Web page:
]. Particularly, our method generates accession-specific images of the data landscapes. These personalized omics-portraits provide options for the intuitive evaluation of feature space, and for mutual comparisons between the individual accessions. The recent application of SOM-portrayal to population-level distributions of disease-related human SNP-variants demonstrated its capability to extract genetic features and to describe genetic diversity, based on the topology of the SNP-landscapes [19
This study aims at applying SOM-portrayal to the genetics of vine, in order to generate SNP-landscape of grape genotypes, to relate its topology to the geographical distribution, to possible paths of cultivar distribution, to selected genetic markers, and link them to grape utilization. In gastronomy, the sommelier is the wine ‘waiter’ (or ‘waitress’), who recommends combining wine with food based on traditional knowledge about the character of wine varieties, their taste and geographic origin, and thus to support the decision-making of guests for a successful dinner. In analogy, our ‘SOMmelier’-approach aims at supporting understanding genetic diversity and relatedness of grapevine genomes in the context of their geographic and historical background by application of SOM portrayal.
2. Materials and Methods
2.1. Data and Preprocessing
cultivars data: grapevine genetic SNP- and phenotype data were taken from [11
]. The data set consists of 783 grapevine samples originated from 4 grapevine collections (Table S1
, Passport data of 783 cultivars included in the study) collected from eleven geographic regions, ranging from Middle Asia to Iberia and New World accessions. The genotype data matrix of 10,207 SNPs for 783 unique samples was taken from https://urgi.versailles.inra.fr/Species/Vitis/Data-Sequences/Genotyping-data
Human population data: For a comparison of genomic relatedness between worldwide geographic strata, we analyzed genome-wide microarray SNP data (Illumina 650Y arrays) from the Human Genome Diversity Project (HGDP) [24
], as described previously [19
]. This data consists of 650,0000 SNPs for 940 individuals from 8 geographical regions (Africa, Europe, Middle East, South and Central Asia, East Asia, Oceania, and America). Genotypes for 99 individuals of Armenian ethnicity (Illumina Human Omniexpress microarray platform) were taken from a publication by Haber et al. [25
2.2. Conceptual Overview
Our analysis concept is based on the following main ingredients: (i) transformation of SNP data into excess minor allele frequencies (eMAF), which increases sensitivity for subtle differences between the genomes of the vine accessions; (ii) dimension reduction of the more than 10,000 SNP data into a matrix of 2500 so-called ‘meta-SNPs’, using unsupervised clustering and their visualization in terms of individual accession portraits using SOM machine learning. (iii) further reduction of dimension by segmentation of the SNP-portraits into about one-to-two dozen so-called spot clusters of correlated SNPs, which serve as fingerprint features of the vine genomes; (iv) diversity analysis of accessions using different approaches (principal component analysis, correlation networks, t-SNE, minimum spanning tree). Each of the approaches used enables discovering different aspects of the mutual relatedness between the cultivars. (v) So-called pseudotime analysis as a special type of diversity analysis to analyze genetic similarities in terms of multibranched trees with possible impact for temporal diversification of vine cultivars; (vi) phenotype associations to map information of vine utilization on the SNP landscapes.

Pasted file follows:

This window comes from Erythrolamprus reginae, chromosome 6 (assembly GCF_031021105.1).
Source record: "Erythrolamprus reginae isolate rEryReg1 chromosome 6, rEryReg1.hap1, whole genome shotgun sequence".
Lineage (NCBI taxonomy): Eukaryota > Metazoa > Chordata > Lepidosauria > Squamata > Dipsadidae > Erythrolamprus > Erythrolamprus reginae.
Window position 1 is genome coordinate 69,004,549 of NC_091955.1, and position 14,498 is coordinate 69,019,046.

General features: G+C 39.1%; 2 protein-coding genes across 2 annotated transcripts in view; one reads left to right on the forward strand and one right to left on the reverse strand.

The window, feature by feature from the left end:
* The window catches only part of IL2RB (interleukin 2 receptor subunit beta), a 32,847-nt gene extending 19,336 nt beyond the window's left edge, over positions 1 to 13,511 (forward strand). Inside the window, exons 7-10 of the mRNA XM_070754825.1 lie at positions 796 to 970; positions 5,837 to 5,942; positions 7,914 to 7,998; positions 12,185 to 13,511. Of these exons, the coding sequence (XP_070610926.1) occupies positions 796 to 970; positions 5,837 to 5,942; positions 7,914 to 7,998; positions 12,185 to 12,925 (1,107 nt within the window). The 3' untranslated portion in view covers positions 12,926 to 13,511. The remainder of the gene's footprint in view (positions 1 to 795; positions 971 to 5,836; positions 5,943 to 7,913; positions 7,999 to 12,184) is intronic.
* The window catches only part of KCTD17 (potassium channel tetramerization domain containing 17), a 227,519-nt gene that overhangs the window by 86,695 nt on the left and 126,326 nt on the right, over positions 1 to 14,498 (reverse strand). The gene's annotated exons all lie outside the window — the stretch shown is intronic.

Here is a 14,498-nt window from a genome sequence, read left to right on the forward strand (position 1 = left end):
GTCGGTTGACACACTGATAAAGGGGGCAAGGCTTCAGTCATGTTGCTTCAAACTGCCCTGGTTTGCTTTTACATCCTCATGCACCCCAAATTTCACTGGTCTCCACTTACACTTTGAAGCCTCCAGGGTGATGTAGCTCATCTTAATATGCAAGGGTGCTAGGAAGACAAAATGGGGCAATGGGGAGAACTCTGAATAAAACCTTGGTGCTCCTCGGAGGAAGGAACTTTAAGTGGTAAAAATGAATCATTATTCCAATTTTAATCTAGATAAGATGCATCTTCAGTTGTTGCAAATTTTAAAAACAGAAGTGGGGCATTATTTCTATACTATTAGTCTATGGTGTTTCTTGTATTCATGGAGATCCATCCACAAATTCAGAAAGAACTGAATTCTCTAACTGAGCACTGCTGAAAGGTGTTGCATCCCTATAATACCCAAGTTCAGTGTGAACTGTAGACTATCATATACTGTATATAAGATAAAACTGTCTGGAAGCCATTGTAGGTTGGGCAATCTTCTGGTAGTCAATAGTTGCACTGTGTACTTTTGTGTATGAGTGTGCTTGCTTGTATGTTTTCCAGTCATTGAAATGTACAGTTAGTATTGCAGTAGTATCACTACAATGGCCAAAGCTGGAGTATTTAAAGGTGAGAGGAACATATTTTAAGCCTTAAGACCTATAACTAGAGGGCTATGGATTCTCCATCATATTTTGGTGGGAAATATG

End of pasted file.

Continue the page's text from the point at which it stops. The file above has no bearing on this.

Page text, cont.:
2.3. Allele Coding and SNP-Score
In order to further process the data, we coded the genotype of each SNP using a trinary code, with ‘0′ for homozygous major alleles (AA), ‘1′ for heterozygous alleles (Aa and aA), and ‘2′ for homozygous minor alleles (aa).
First, let us consider one SNP in the data set of N cases, e.g., of N =783 cultivar samples. The fractions of the three genotypes of this SNP are defined as pij = Nij/N (i,j = A, a), where Nij is the number of SNPs with the respective allele in the data set. The minor allele frequency of a SNP is MAF = 2 paa + 1 (paA + pAa) with paa < pAA. With the SNP-code introduced above one finds for its mean value averaged over all cases, <SNP-code> = pAA * 0 + (pAa + paA) * 1 + paa * 2 = 2 MAF, i.e., the mean SNP-code of a SNP equals twice its MAF. For further data processing, we define a SNP-score by centralizing the SNP-code of each SNP with respect to its mean value, SNP-score = SNP-code – 2 MAF. One obtains SNP-score = −2 MAF for the major allelic SNPs, SNP-score = 1 – 2 MAF for heterozygous SNPs and SNP-score = 2 (1 – MAF) for the minor allelic SNPs.
Second, let us consider a group of n correlated SNPs in the data set, and calculate the mean of their SNP-score in one selected sample. In the next subsection, we show that such a group of SNPs is given, e.g., by a meta-SNP, or a ‘spot-module’ as obtained below in SOM-analysis. Analogous consideration as above deliver the result for the group-averaged SNP-score, <SNP-score> = 2 (MAF - <MAF>) where <…> here denotes group averaging referring to one selected sample. Hence, the group-averaged SNP-score estimates the deviation of the mean MAF of the considered SNPs, in a certain sample from their mean in the considered population. Accordingly, it can be understood as an excess MAF-value (eMAF), where positive SNP-scores mean higher frequencies than in the population while negative values refer to reduced frequencies. The centralization of each feature (here the SNP-code of each SNP) with respect to its mean value averaged over all samples is applied as a standard preprocessing step in SOM analysis. Features space of centralized values is more sensitive to subtle differences between samples than the feature space of non-centralized values.